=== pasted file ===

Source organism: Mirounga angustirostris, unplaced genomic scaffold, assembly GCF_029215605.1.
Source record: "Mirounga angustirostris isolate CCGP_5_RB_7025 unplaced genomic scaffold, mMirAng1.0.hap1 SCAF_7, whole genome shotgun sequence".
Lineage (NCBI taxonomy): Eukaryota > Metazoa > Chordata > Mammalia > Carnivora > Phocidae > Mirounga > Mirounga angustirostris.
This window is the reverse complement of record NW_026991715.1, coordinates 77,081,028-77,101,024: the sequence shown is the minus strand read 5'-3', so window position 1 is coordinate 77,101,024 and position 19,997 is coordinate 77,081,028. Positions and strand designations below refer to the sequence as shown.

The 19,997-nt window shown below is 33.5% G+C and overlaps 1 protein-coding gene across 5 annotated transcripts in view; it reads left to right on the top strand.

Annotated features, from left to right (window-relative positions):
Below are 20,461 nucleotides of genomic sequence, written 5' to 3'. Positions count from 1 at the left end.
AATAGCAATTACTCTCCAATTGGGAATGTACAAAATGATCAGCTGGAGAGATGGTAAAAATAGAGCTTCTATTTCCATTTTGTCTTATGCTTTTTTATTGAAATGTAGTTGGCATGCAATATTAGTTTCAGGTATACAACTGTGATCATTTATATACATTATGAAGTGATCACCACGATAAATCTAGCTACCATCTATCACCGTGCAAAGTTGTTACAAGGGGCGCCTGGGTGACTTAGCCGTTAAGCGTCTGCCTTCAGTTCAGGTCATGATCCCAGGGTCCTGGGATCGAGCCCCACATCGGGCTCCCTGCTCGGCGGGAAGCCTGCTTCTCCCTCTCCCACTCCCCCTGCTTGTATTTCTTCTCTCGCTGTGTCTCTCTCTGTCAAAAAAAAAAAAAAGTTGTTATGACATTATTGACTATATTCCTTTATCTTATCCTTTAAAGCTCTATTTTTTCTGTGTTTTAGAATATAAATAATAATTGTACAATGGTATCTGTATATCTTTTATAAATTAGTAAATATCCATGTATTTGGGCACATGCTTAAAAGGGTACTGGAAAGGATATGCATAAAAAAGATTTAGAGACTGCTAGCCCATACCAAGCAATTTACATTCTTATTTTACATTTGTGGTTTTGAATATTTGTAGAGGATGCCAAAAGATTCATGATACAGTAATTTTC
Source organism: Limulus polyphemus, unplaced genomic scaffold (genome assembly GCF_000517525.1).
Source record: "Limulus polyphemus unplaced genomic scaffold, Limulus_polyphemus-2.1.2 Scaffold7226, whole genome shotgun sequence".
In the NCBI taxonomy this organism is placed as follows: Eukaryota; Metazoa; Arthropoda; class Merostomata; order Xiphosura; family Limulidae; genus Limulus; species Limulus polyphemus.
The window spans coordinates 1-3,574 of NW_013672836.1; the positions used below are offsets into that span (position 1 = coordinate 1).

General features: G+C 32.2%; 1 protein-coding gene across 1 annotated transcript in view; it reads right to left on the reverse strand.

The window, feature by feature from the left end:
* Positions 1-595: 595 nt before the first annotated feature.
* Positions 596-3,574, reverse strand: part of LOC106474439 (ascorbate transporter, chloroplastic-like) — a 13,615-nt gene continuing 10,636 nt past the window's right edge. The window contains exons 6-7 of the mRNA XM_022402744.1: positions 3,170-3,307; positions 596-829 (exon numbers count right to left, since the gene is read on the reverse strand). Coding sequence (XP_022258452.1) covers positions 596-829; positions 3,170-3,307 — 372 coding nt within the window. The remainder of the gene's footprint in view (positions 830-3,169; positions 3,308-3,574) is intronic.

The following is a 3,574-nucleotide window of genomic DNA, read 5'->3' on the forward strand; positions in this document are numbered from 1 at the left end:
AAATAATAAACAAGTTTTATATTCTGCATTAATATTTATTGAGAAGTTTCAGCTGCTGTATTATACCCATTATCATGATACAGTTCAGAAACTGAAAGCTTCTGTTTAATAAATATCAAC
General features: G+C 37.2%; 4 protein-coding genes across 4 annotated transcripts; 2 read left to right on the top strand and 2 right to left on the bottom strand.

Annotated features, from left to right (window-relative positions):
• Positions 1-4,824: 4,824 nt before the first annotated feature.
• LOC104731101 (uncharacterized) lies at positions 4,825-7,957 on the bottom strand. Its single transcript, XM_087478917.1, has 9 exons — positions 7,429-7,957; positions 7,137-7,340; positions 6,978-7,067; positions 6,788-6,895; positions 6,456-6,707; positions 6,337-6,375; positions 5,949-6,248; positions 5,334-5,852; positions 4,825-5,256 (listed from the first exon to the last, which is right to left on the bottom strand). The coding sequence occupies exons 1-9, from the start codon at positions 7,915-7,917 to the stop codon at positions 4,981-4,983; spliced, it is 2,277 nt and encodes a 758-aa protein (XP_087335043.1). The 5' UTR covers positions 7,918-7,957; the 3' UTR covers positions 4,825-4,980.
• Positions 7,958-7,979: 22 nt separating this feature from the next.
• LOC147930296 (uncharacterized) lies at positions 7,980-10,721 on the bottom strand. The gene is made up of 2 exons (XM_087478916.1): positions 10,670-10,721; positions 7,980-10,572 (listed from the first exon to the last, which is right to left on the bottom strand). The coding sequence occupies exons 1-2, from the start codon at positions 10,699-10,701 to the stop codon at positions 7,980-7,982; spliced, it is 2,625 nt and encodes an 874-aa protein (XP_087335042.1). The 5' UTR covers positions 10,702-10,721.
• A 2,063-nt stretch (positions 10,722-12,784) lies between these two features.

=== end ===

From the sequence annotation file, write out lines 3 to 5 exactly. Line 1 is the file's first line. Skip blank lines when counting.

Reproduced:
Lineage (NCBI taxonomy): Eukaryota > Metazoa > Chordata > Mammalia > Carnivora > Phocidae > Mirounga > Mirounga angustirostris.
This window is the reverse complement of record NW_026991715.1, coordinates 77,081,028-77,101,024: the sequence shown is the minus strand read 5'-3', so window position 1 is coordinate 77,101,024 and position 19,997 is coordinate 77,081,028. Positions and strand designations below refer to the sequence as shown.

The 19,997-nt window shown below is 33.5% G+C and overlaps 1 protein-coding gene across 5 annotated transcripts in view; it reads left to right on the top strand.